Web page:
“Amadou’s Mother,” which begins, “Bring me your hungry and your poor / and I will have them gunned down / in their doorways in Brooklyn and the Bronx,” is another poem which strikes what Walcott has called the “sociological contours” of postcolonial society. The lines just quoted are, of course, spoken by the Statue of Liberty, and they are a vicious recasting of the famous lines from Emma Lazarus’s sonnet “The New Colossus”. When Amadou’s mother comes to speak in the second part of the poem, her voice is heartbreaking, the pathos piercing, especially in light of the recent Travyon Martin case. Here is how she closes her monologue:
…….. They have made a desert of my heart.
Nobody wanted to know who Amadou really was.
Only when the person comes and says the truth
will forgiveness come. He was my son.
He was only a boy going home.
Baugh’s passionate alertness to the contemporary imbalance of society, to the danger in not wanting to know, which ends in an unforgiving silence, is baselined by the keen historical awareness that poems like “Monumental Man” and “A Nineteenth-Century Portrait” show. Baugh speaks composedly against the silence; he unveils the historical horror via chiaroscuro and irony:
…….. How well the boy’s
dark visage serves design,
matching the dark of the trees to cast
in relief the pale, proprietorial white.
Those were the good days; they didn’t last.
(“A Nineteenth-Century Portrait”)
Or in “Monumental Man,” a poem about George Washington’s statue and his
his terrible teeth, which he replaced
with dentures made of ivory and
teeth pulled from the mouths of his slaves.
What startles most, most reassures
is that I can still be discommoded.
I see him, saddle-smart, erect,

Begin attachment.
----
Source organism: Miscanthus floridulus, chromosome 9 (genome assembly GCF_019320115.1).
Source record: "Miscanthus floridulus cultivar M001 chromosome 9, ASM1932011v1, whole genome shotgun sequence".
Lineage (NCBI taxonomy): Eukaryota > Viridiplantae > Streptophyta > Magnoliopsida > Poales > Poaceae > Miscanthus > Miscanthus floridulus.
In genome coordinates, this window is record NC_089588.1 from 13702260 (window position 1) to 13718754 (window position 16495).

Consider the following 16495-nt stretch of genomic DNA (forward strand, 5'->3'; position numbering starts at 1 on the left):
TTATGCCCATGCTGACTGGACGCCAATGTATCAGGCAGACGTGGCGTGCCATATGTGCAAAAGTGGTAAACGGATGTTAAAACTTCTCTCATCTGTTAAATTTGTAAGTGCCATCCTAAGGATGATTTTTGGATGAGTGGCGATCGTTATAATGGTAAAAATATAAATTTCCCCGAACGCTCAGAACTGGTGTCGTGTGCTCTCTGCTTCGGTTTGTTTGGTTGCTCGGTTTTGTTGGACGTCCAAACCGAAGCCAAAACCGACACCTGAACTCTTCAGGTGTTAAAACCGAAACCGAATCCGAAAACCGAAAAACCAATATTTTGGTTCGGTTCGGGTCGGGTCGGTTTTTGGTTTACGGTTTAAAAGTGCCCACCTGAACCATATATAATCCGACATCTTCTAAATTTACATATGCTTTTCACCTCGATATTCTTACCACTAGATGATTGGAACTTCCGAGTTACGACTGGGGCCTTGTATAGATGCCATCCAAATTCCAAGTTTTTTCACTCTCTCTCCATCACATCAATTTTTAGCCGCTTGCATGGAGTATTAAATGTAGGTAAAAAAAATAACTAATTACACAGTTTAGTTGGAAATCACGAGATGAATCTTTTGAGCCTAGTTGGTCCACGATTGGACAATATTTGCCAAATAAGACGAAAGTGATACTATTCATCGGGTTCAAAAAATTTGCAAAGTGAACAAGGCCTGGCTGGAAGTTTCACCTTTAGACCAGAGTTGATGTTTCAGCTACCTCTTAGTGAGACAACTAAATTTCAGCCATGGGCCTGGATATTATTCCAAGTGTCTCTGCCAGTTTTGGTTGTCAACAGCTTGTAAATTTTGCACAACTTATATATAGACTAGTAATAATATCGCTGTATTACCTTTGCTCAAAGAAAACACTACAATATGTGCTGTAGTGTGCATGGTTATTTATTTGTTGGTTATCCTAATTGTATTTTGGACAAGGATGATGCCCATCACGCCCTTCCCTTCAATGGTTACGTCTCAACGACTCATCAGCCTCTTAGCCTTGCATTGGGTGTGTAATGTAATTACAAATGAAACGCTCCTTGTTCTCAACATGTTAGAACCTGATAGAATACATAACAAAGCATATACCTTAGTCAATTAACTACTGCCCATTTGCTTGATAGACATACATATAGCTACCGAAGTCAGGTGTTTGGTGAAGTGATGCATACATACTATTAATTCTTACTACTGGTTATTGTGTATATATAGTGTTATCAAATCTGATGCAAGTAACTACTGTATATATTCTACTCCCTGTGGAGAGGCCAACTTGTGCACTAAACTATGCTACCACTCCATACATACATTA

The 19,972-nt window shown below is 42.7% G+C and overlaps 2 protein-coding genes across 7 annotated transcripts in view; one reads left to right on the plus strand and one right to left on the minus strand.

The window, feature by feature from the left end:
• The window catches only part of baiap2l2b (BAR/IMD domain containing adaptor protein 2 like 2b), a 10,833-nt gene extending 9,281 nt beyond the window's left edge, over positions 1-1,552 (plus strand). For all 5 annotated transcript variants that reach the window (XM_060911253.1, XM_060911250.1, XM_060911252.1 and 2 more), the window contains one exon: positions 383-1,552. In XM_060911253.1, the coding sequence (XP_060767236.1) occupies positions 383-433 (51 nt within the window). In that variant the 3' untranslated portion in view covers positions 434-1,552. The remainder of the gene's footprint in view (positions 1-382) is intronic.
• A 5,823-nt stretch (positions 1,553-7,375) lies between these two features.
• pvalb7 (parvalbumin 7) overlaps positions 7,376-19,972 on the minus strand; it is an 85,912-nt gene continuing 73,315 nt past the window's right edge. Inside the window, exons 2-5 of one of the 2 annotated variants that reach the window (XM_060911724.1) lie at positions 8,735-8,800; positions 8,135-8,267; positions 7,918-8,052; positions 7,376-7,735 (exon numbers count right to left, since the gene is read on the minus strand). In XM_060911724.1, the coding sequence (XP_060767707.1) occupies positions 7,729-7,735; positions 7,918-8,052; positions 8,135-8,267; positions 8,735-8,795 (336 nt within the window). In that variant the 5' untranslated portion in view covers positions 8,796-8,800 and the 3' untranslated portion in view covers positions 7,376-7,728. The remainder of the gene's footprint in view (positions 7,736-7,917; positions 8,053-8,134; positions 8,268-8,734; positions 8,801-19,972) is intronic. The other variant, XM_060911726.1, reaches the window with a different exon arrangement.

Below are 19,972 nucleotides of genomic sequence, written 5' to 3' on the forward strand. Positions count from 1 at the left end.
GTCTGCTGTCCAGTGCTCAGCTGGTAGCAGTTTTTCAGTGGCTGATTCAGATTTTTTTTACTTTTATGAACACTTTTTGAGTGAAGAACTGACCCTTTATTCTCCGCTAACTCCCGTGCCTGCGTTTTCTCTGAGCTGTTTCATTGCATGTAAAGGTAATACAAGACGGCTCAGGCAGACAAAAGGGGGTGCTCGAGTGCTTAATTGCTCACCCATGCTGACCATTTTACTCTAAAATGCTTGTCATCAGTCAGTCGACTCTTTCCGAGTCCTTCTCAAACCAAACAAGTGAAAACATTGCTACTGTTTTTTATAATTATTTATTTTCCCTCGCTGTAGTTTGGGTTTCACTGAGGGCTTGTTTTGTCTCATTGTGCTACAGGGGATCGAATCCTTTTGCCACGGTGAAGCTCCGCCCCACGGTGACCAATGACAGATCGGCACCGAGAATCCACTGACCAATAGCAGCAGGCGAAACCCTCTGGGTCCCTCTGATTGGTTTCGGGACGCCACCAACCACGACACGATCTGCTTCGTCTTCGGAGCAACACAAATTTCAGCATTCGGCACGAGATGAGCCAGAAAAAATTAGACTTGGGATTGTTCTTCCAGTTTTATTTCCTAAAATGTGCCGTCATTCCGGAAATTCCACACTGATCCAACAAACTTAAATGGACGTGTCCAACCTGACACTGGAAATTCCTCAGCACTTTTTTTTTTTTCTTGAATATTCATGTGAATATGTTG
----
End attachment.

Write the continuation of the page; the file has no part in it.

I see him flash an ivory smile,
superior man, superior teeth.
At his death he willed that his slaves be freed.
Baugh’s final line is remarkable for its lack of contempt; a more hysterical poet would have ended at the penultimate line, amputating a fidelity. Bitter as it is, it is part of the whole truth necessary for forgiveness to come.
Black Sand raises the latitude of Baugh’s place not only in Caribbean poetry but in the whole of English poetry. One is truly blessed to enter the beneficence of his house of poems. The great delight is to hear and remember the melody of his voice, a voice that is pitched just above actual speech. Baugh has patiently created an important oeuvre that is indelible. Unforgettable too is his humility — a seismographic lack in some younger Caribbean poets — that apprehends the great, most terrible human truth that when he “leave[s] this place / guinea-hen weed will take over, for good.” But he will have left also, in the words of Milton, “a good book [which holds] the precious life-blood of a master-spirit, embalmed and treasured-up on purpose to a life beyond life.”
Ishion Hutchinson is a Jamaican writer, and assistant professor in the department of English at Cornell University. His first book of poems, Far District (2010), won the PEN/Joyce Osterweil Award and the Academy of American Poets’ Larry Levis Prize, and he recently received a 2013 Whiting Writers’ Award.